Dandelion Greens
Courtesy of Blanche Shaheen
Parboil dandelion greens, or other local alternatives, before sautéing with onions.

While health food enthusiasts sing the praises of kale, transforming the plant into smoothies and chips or adding the greens to casseroles and burgers, there is one medicinal plant that deserves at least as much attention: the dandelion green. As dandelion greens grow anywhere from front lawns to parking lots, many dismiss them as pesky weeds, but in fact they are medicinal herbs that are edible from the flowers to the leaves and roots.

Dandelions should not be seen as an invasive weed, but rather as a source of super-nutritious green vegetables. Dandelion greens are rich in vitamins A, C, E and K, as well as antioxidants. They make a great substitute for spinach, kale or Swiss chard, as they have an earthy, nutty and pleasingly bitter taste, similar to endive or radicchio. They are known to fight inflammation, aid in digestion and detoxify the body.

Dandelion leaves can be harvested any time of the year, but they are most tender and less bitter during the springtime. Currently you can find them at farmers’ markets, with their large leaves and firm pinkish stems.

If you are feeling adventurous and want to pick dandelion greens in the wild, they are one of the best beginner plants for those who are new to foraging. Dandelion greens grow all over the world and thrive in many different types of climates. They prefer to grow in the coolness of the shade but can still grow in hotter climates with direct sunlight. Ideally, dandelion flowers should be picked later in the morning when the blooms are completely open and dry – just make sure they are not doused with pesticides.

Unlike dandelion greens, dandelion flowers have a delicate and sweet flavor. They can be used to make dandelion tea or even jelly, and make a unique addition to sweet and savory baked goods. Dandelion roots are boiled as a tea to reduce water retention and improve liver function.

Balancing out the bitterness

To prepare the greens for eating, try the technique of parboiling. While some might think boiling vegetables leaches out the nutrition, in reality this cooking method can increase nutrient bioavailability for the dark, leafy greens that contain oxalates, organic compounds that reduce the body’s ability to absorb nutrients. Oxalates bind to minerals and block their absorption, preventing the body from absorbing them from the plant. Boiling the greens for just five to 10 minutes will remove a good amount of oxalates.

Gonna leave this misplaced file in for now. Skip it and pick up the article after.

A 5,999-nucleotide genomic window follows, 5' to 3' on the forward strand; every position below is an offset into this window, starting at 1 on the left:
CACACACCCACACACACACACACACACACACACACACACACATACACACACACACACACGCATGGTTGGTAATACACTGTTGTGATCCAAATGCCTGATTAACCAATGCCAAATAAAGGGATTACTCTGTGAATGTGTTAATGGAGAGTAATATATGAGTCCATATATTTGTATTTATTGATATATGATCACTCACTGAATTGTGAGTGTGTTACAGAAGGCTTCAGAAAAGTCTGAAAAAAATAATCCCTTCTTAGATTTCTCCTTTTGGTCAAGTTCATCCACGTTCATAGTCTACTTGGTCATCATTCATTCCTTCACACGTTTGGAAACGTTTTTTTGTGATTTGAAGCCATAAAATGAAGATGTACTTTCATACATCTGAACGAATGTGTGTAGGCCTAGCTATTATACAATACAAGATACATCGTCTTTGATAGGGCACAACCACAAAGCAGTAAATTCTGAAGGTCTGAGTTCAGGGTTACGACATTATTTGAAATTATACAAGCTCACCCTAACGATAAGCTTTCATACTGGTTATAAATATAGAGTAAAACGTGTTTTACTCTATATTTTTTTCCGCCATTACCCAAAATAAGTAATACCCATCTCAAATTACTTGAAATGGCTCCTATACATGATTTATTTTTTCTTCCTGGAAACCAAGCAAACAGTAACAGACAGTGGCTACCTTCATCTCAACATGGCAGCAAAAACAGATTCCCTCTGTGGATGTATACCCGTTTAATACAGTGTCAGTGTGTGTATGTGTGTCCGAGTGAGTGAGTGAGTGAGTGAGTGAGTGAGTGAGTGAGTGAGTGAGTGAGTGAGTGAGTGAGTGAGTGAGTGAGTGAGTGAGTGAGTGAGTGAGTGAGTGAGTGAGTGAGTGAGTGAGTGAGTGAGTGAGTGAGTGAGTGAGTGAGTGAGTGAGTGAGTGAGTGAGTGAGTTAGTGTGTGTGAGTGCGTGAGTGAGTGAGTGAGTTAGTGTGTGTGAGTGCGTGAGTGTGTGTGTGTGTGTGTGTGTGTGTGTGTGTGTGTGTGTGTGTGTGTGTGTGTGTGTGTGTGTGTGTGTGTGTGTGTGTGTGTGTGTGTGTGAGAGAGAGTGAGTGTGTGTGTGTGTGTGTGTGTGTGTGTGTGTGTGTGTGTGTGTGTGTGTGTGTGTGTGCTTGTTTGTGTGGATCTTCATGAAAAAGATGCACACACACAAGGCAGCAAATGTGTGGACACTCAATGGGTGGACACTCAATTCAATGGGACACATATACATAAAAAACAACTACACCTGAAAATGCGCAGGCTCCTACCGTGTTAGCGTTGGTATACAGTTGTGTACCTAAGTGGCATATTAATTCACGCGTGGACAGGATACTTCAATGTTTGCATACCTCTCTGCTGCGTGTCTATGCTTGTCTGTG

My grandmother, who is still alive at age 99, eats dandelion greens regularly, and intuitively knows how to prepare them for maximum nutrient absorption. One of her favorite preparations is the popular Lebanese/Palestinian dish of braised dandelion greens called Hindbeh. In this dish, the bitter greens, a rich source of iron, are parboiled, then paired with lemon juice, olive oil and aromatics such as onions and garlic. The vitamin C in the lemon juice assists with iron absorption while mellowing out the bitterness of the greens. The fat from the olive oil helps the body absorb vitamins A, C and K, so not only does this ingredient combination make bitter greens more palatable, but nutritionally more bioavailable. Sweet caramelized onions and garlic add depth of flavor to balance out any bitterness.

As a child, I didn’t think twice about eating these lemony greens, as they were buttery, sweet and tangy all at once. You can eat these greens plain or as a side dish. I preferred tucking them into pita bread with Middle Eastern spreads such as Labneh kefir cheese or hummus. You also can mix these greens with quinoa and feta cheese for a main course.

Los Altos resident Blanche Shaheen is a journalist, host of the YouTube cooking show “Feast in the Middle East” and cookbook author. Find more recipes and tutorials at youtube.com/user/blanchetv.

Hindbeh

• 1 pound dandelion greens, trimmed, washed and chopped (you can substitute other greens such as collard or mustard greens, kale, spinach or Swiss chard)

• 1 large onion, finely chopped

• 2-3 cloves of garlic, minced

• Salt and pepper to taste

• 2 teaspoons sumac

• 3 tablespoons fruity extra-virgin olive oil

• Juice of one large lemon

Remove any yellow leaves from dandelions. Wash well, then finely chop. Bring water to boil in pot, then add dandelion greens and boil over medium heat for approximately 10 minutes. Drain and rinse in cold water, then squeeze until dry.

Heat olive oil in large skillet, then add onions. Sauté for approximately 4 minutes, until translucent. Add garlic and sauté 1 minute longer. Add greens and sauté for approximately 2 minutes. Add lemon juice, sumac and salt and pepper to taste. Drizzle with more olive oil if desired, and serve warm or cold.